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Digestive Diseases and Sciences

, Volume 63, Issue 7, pp 1920–1928 | Cite as

Subtypes of the Type II Pit Pattern Reflect Distinct Molecular Subclasses in the Serrated Neoplastic Pathway

  • Hironori Aoki
  • Eiichiro Yamamoto
  • Hiro-o Yamano
  • Tamotsu Sugai
  • Tomoaki Kimura
  • Yoshihito Tanaka
  • Hiro-o Matsushita
  • Kenjiro Yoshikawa
  • Ryo Takagi
  • Eiji Harada
  • Michiko Nakaoka
  • Yuko Yoshida
  • Taku Harada
  • Gota Sudo
  • Makoto Eizuka
  • Akira Yorozu
  • Hiroshi Kitajima
  • Takeshi Niinuma
  • Masahiro Kai
  • Masanori Nojima
  • Hiromu SuzukiEmail author
  • Hiroshi Nakase
Original Article

Abstract

Background

Colorectal serrated lesions (SLs) are important premalignant lesions whose clinical and biological features are not fully understood.

Aims

We aimed to establish accurate colonoscopic diagnosis and treatment of SLs through evaluation of associations among the morphological, pathological, and molecular characteristics of SLs.

Methods

A total of 388 premalignant and 18 malignant colorectal lesions were studied. Using magnifying colonoscopy, microsurface structures were assessed based on Kudo’s pit pattern classification system, and the Type II pit pattern was subcategorized into classical Type II, Type II-Open (Type II-O) and Type II-Long (Type II-L). BRAF/KRAS mutations and DNA methylation of CpG island methylator phenotype (CIMP) markers (MINT1, − 2, − 12, − 31, p16, and MLH1) were analyzed through pyrosequencing.

Results

Type II-O was tightly associated with sessile serrated adenoma/polyps (SSA/Ps) with BRAF mutation and CIMP-high. Most lesions with simple Type II or Type II-L were hyperplastic polyps, while mixtures of Type II or Type II-L plus more advanced pit patterns (III/IV) were characteristic of traditional serrated adenomas (TSAs). Type II-positive TSAs frequently exhibited BRAF mutation and CIMP-low, while Type II-L-positive TSAs were tightly associated with KRAS mutation and CIMP-low. Analysis of lesions containing both premalignant and cancerous components suggested Type II-L-positive TSAs may develop into KRAS-mutated/CIMP-low/microsatellite stable cancers, while Type II-O-positive SSA/Ps develop into BRAF-mutated/CIMP-high/microsatellite unstable cancers.

Conclusions

These results suggest that Type II subtypes reflect distinct molecular subclasses in the serrated neoplasia pathway and that they could be useful hallmarks for identifying SLs at high risk of developing into CRC.

Keywords

Colorectal neoplasms Colonoscopy Mutation DNA methylation Serrated lesion Pit pattern 

Notes

Acknowledgments

The authors thank Dr. William F. Goldman for editing the manuscript and Mutsumi Toyota and Tomo Hatahira for technical assistance.

Funding

This study was supported in part by Grant-in-Aid for Scientific Research (C) from the Japan Society for Promotion of Science (JSPS KAKENHI 15K08973, E. Yamamoto), Grant-in-Aid for Scientific Research (B) from the Japan Society for Promotion of Science (JSPS KAKENHI 15H04299, H. Suzuki) and Grants-in-Aid for Young Investigators (B) from Japan Society for Promotion of Science (JSPS KAKENHI 15K18431, T. Harada; JSPS KAKENHI 15K19339, H. Aoki), the Japanese Foundation for Research and Promotion of Endoscopy (JFE) Grant (E. Yamamoto), the Takeda Science Foundation (E. Yamamoto).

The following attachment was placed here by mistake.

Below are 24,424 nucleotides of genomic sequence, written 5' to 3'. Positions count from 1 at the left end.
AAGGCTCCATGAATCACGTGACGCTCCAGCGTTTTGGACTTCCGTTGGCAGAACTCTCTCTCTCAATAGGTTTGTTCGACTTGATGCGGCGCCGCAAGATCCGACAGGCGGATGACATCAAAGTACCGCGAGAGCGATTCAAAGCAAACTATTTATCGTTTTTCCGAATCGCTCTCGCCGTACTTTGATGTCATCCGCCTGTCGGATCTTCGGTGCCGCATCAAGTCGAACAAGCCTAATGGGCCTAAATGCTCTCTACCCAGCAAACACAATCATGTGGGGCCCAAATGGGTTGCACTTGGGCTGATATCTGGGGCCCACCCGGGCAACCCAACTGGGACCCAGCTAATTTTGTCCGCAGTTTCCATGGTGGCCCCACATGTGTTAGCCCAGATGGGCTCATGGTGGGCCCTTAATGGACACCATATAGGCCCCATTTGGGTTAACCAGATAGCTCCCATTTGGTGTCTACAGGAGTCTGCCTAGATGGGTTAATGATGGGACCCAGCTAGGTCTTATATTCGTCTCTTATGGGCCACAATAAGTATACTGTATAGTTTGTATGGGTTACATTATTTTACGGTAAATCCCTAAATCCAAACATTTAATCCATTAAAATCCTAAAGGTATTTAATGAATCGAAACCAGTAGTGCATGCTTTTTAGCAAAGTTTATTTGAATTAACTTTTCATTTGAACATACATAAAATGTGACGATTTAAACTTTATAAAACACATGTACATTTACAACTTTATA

Compliance with ethical standards

Conflict of interest

All authors have no conflict of interest to declare.

Supplementary material

10620_2018_5016_MOESM1_ESM.pdf (4.5 mb)
Supplementary material 1 (PDF 4611 kb)
10620_2018_5016_MOESM2_ESM.pdf (46 kb)
Supplementary material 2 (PDF 46 kb)
10620_2018_5016_MOESM3_ESM.pdf (47 kb)
Supplementary material 3 (PDF 47 kb)
10620_2018_5016_MOESM4_ESM.pdf (41 kb)
Supplementary material 4 (PDF 40 kb)

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Copyright information

© Springer Science+Business Media, LLC, part of Springer Nature 2018

Authors and Affiliations

  • Hironori Aoki
    • 1
  • Eiichiro Yamamoto
    • 1
    • 2
  • Hiro-o Yamano
    • 2
    • 3
  • Tamotsu Sugai
    • 4
  • Tomoaki Kimura
    • 3
  • Yoshihito Tanaka
    • 3
  • Hiro-o Matsushita
    • 3
  • Kenjiro Yoshikawa
    • 3
  • Ryo Takagi
    • 3
  • Eiji Harada
    • 3
  • Michiko Nakaoka
    • 3
  • Yuko Yoshida
    • 3
  • Taku Harada
    • 1
    • 5
  • Gota Sudo
    • 5
  • Makoto Eizuka
    • 4
  • Akira Yorozu
    • 1
  • Hiroshi Kitajima
    • 1
  • Takeshi Niinuma
    • 1
  • Masahiro Kai
    • 1
  • Masanori Nojima
    • 6
  • Hiromu Suzuki
    • 1
    Email author
  • Hiroshi Nakase
    • 2
  1. 1.Department of Molecular BiologySapporo Medical University School of MedicineSapporoJapan
  2. 2.Department of Gastroenterology and HepatologySapporo Medical University School of MedicineSapporoJapan
  3. 3.Department of Digestive Disease CenterAkita Red Cross HospitalAkitaJapan
  4. 4.Department of Molecular Diagnostic PathologyIwate Medical UniversityMoriokaJapan
  5. 5.Department of GastroenterologyTeine-Keijinkai HospitalSapporoJapan
  6. 6.Center for Translational Research, The Institute of Medical ScienceThe University of TokyoTokyoJapan

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